Territoire! Territoire! </does a little Territoire dance/>
I'm with Ravenholme on this one!!
I've just had a mason-jar of chocolate espresso for lunch, so let me wax about my love of contracts for a minute. Your eyes may glaze so you might want to skip to the next post, now.
When I draft a NDA clause for an option contract, I usually put in a gag-paragraph to the effect that neither party can talk about the option or negotiations about the option regardless of whether the negotiations succeed or fail. I also assign a realistic "cost" to violating the gag -- a monetary amount based on the potential for bad press (harm to business goodwill/reputation), or the lost potential of better-managed good press. And sometimes to cover damages to partners who have exclusive press channel deals (e.g., say Rock Paper Shotgun gets an exclusive first press release). I also put in a clause asking for attorney's fees in case it's necessary to sue to enforce the gag violation clause -- sometimes legal fees can be higher than the cost of the economic harm for violating the gag!
To be enforceable, the cost has to be a realistic amount proportional to the economic harm (not a penalty fee), but yes, it could be enough to drive a small, under-capitalized operator out of business. (RPS could be paying a lot of money for exclusives! Or a big publisher could be hurt by being associated with a small indie that has also created R-18 games!). I personally wouldn't write that kind of deal, and would strongly urge any client of mine not to sign it, but such things happen.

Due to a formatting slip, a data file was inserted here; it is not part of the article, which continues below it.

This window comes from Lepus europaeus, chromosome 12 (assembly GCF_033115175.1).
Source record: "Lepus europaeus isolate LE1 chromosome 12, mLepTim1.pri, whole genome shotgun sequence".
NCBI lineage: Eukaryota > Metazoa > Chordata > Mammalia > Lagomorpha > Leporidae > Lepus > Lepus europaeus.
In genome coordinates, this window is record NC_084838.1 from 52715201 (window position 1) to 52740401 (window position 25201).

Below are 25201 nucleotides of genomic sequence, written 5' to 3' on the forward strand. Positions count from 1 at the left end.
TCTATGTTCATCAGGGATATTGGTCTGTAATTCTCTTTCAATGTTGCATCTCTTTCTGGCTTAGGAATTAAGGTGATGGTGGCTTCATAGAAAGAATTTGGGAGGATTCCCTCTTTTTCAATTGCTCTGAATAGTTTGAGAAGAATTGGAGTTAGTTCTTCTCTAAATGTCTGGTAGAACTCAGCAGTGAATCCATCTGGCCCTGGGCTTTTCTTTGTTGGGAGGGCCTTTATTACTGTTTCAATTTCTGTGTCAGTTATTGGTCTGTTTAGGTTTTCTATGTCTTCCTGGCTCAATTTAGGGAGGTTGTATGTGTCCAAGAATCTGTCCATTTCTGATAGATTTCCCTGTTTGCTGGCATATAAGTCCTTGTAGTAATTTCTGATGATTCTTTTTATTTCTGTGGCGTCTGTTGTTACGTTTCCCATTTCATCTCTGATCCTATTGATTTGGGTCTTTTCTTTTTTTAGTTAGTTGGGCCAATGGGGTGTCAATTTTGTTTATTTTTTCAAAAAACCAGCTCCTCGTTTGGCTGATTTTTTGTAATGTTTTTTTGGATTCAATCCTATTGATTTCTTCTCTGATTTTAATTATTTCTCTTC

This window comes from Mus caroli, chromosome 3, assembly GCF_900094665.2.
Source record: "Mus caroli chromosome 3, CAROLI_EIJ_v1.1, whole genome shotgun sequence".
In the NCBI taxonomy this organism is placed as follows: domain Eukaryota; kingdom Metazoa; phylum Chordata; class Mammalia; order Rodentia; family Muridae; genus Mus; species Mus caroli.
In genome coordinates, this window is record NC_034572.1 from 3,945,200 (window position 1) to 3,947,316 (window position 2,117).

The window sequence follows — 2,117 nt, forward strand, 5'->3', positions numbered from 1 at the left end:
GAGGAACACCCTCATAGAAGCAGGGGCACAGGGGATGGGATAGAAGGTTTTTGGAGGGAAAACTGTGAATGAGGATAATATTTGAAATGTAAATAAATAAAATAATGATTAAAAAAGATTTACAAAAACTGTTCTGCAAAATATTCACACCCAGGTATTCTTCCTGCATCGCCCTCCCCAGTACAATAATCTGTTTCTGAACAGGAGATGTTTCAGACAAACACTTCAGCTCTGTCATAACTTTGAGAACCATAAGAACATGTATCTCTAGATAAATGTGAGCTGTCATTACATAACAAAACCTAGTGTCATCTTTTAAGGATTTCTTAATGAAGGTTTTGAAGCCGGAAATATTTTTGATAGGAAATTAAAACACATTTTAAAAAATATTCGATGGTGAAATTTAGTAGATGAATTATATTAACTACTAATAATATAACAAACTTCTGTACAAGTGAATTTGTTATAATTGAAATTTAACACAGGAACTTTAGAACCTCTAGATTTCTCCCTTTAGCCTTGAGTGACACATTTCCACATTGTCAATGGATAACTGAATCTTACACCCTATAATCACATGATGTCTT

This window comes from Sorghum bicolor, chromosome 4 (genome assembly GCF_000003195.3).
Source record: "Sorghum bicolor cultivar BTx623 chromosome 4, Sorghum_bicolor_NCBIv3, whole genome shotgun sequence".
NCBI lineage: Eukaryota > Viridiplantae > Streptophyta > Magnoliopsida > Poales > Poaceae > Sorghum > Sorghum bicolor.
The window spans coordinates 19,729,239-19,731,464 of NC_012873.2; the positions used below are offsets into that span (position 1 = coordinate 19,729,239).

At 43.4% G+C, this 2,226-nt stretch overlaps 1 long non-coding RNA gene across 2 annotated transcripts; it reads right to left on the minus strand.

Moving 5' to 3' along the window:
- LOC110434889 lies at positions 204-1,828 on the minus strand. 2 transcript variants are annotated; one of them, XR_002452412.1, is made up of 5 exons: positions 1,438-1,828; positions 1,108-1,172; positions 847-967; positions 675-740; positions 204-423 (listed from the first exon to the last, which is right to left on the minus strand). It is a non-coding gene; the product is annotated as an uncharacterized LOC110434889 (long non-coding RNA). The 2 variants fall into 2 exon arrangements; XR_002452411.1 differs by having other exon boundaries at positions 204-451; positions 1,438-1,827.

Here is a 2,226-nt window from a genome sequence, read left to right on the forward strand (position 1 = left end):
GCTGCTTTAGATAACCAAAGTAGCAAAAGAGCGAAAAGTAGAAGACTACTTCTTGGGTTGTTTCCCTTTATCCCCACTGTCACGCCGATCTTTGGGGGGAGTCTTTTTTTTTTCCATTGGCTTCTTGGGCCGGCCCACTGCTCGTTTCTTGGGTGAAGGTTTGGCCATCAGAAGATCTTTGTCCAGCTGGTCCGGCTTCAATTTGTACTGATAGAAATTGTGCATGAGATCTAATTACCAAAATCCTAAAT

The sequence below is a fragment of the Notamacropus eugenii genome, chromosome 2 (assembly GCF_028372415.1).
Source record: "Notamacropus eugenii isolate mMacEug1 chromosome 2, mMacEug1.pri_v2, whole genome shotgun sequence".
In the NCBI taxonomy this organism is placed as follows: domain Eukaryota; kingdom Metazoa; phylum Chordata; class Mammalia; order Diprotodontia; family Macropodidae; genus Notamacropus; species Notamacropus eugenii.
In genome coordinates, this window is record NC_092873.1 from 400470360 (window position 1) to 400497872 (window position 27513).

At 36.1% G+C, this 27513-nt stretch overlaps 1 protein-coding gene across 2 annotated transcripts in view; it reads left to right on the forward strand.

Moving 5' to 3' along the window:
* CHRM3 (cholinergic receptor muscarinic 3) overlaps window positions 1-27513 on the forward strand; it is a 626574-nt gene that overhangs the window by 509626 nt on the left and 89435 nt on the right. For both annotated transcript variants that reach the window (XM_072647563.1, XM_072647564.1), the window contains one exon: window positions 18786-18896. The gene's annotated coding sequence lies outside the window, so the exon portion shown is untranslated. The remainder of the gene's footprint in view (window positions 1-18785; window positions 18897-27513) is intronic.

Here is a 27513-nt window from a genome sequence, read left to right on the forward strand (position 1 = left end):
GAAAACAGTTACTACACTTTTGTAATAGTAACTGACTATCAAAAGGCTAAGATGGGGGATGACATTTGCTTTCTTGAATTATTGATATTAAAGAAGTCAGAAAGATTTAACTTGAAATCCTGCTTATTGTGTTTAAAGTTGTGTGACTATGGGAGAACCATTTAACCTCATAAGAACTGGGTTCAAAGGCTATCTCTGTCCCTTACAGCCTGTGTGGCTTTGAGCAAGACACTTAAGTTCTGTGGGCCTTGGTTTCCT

There's usually a separate clause for publicity rights when certain conditions are met (such as the option being taken and copyrights registered, etc. . .). Generally, once an intellectual property license turns hands, people notice, anyway. Game reporters regularly troll the government IP sites searching the names of game companies to uncover any new properties being registered.
For example, Copyright.gov has a registration for a movie option on Mass Effect. Reporters found out about it from the registration. EA issued a press release when they started to get grilled.
So I like to trigger my publicity clauses based on copyright registration (at the latest) when doing artist deals, even for small, independent artists working through an agent (often times, it's the artist who reveals on his/her webpage about selling to a big manufacturer, like Peir 1 or Hallmark -- huge bragging rights). You need an enforceable contract to transfer the license for registration, anyway.
As far as snipers . . . well, how about ninja assassins? That would be a heck of a penalty clause, but Japan has pretty good freedom of contract, and we know the Carpe Fulgur guys are flying over there every so often . . .